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Operavore

The Fundamentals of Opera, Courtesy of John Cage

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In his centennial year, John Cage is beginning to break through into the mainstream as being more than the guy who instructed a pianist to sit at a piano for just over four-and-a-half minutes and play nothing.

The revamped American Mavericks tour has brought the composer’s Song Books across the country, sung by no less than Jessye Norman and set to texts by Thoreau, Satie, Duchamp and Cage himself. Of course, “set” is a broad word here. As the San Francisco Symphony’s music director Michael Tilson Thomas explained in a promo video for the festival, Cage’s Song Books are “basically a kind of kit from which you, the performer, can come up with songs, speeches, actions, performances on other instruments, which all add up together to create a musical evening. So it’s a study in creativity for everyone involved in it.”

Cage leaves some clues in the work for musicians to indicate his vision, playing with font size to indicate the length of a word (or even letter) should be held. In a separate video, Norman added: “I can sing any pitch that I choose, but this page needs to last 52 seconds. The same text on the next page with a different font size for certain words will need to last 53 seconds.” Everything else is left up to the singer.

Ah… scusi?

This is where Cage, a composer who, while primarily a favorite of percussionists has also contributed greatly to the vocal repertoire (his fifth and final Europera is performed by the Center for Contemporary Opera this weekend at the Flea Theater), differs from most operatic composers. It’s hard to argue the ego of Wagner, who was meticulously and fastidiously specific as to the interpretive minutiae of his works. Even Cage's contemporary, Leonard Bernstein, was an exacting force of nature for any singer—“I know it’s the historical prerogative of the tenor to be stupid,” he once said to a singer. “But you, sir, have abused that privilege.”

Conversely, Cage found himself ensconced in Zen practice after attending lectures on the topic in the late ‘40s (a broad step for the composer, who once wanted to be a Methodist minister). He eschews ego in his own musical career, allowing the art to flow (in a nod to the I Ching) as it willed, using Cage as a mere crucible to take the music from the cosmos and put it down on paper. Rather than, in the composer’s words, “attempt to bring order out of chaos,” he exposed the chaos of what it was, allowing sound to “act of its own accord.”

Bold? Sure. But it gives musicians and listeners a fresh perspective on hearing music that flies in the face of a rote succession of sopranos and tenors unleashing the exact same notes in the exact same order in the exact same pitch with the exact same cadence as their forebears did two, three, even four centuries ago. Imagine if we didn’t know Cherubino’s first aria in Le nozze di Figaro to be an aria; imagine if we spent the duration of “Non son più” waiting to see if Susanna joined in. Imagine the shock one has upon first hearing that the rivals in Trovatore are, in fact, brothers. Imagine if that never was revealed. And remember, in contrast, the furor caused when Luc Bondy eschewed a pair of candlesticks in his staging of Tosca for the Met, the grumbling that occurs when Violetta does not wear a white dress in Act I and a black dress in Act II of La Traviata.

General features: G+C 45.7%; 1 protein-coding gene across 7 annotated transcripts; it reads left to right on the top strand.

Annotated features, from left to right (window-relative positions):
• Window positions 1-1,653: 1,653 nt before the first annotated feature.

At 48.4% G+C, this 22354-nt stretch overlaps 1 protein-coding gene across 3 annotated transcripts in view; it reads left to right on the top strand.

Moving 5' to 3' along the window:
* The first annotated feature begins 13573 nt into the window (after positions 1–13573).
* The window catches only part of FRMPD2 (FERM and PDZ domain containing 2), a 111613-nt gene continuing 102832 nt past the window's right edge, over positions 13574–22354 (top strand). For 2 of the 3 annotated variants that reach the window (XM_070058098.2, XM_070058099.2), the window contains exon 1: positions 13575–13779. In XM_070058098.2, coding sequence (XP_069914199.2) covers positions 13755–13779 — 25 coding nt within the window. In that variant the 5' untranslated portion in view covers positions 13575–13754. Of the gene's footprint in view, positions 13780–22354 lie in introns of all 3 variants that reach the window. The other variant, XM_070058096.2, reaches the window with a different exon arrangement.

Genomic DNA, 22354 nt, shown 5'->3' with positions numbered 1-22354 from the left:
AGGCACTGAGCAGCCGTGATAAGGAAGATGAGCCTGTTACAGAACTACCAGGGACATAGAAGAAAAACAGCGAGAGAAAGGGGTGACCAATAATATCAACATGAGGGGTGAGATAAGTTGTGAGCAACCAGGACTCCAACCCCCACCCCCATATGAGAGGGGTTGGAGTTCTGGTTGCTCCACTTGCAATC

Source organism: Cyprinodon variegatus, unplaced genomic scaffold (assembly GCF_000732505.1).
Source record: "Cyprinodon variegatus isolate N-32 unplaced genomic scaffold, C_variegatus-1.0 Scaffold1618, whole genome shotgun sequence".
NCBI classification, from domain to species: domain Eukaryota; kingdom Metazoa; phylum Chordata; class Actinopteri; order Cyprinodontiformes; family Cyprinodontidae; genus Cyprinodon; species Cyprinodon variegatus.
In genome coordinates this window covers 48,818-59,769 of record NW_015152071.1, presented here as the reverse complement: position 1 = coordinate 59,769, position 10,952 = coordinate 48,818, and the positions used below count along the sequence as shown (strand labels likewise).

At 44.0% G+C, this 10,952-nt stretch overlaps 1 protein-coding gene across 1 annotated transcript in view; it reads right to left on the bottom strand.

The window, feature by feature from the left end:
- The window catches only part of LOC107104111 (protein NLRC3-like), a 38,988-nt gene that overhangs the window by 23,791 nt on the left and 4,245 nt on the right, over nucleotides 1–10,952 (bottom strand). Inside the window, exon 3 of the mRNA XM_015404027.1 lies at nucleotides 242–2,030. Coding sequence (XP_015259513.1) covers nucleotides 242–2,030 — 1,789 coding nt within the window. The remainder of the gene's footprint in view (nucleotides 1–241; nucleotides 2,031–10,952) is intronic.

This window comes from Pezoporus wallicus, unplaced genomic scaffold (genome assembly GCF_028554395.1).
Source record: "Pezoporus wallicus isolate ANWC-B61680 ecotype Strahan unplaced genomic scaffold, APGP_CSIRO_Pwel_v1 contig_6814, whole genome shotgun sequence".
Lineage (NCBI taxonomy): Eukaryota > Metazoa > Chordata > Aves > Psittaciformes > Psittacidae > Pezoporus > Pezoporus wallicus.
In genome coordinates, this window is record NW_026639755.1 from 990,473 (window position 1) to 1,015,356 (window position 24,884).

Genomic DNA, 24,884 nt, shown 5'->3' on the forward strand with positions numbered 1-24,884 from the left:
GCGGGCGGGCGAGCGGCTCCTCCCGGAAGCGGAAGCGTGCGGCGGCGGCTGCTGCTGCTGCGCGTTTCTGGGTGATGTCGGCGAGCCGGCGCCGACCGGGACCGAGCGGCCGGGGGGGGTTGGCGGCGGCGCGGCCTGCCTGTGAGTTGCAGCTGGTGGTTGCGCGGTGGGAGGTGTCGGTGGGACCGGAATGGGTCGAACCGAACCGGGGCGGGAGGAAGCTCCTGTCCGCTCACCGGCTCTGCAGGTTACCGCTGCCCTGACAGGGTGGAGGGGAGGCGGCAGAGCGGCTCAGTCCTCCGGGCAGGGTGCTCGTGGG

A sample of the score to John Cage's Song Book (YouTube)

Cage describes the score of Europeras 1 and 2 as “a pair of circuses of independent elements—music, program notes, lights, costumes, decors, action. Nothing relates to anything else except by coincidence." One thing that will be inarguable about COC’s impending production of Europera 5 is that it will be unlike any other production of the work previously seen. And that’s by design.

In a way, coincidence is what initially drives opera. Going back as far as the original Orpheus works, we see characters with an abject lack of control over their circumstances. Orpheus cannot control his desire to gaze upon his wife’s face no more than Eurydice can control her ensuing fate when that fatal gaze is cast. Characters like Lucia di Lammermoor or Rigoletto move through their lives with the knowledge that life, free will, is futile when curses, circumstances or the Devil intervene.

Perhaps in these senses there is a deus-ex-machina at work, but what ultimately snaps the strands are moves like Maddalena’s part to convince her brother to kill someone besides the Duke of Mantua, like Lucia finally losing her last breath of sanity and rebelling against her gender role in feudal Scotland. These circumstances cannot be controlled, and are often dictated by the surrounding events. Without coincidence, these plots would be nonstarters. Cage just takes that to the next level.

And before you fault him for not creating hot and steamy conflicts along the likes of Puccini or Strauss, consider the composer’s own words, at once Zen-like and not: “I am going toward violence rather than tenderness, hell rather than heaven, ugly rather than beautiful, impure rather than pure – because by doing these things they become transformed, and we become transformed.”

What could be more operatic than that?

Should Cage's works be included within the standard operatic canon? Leave your thoughts in the comments below.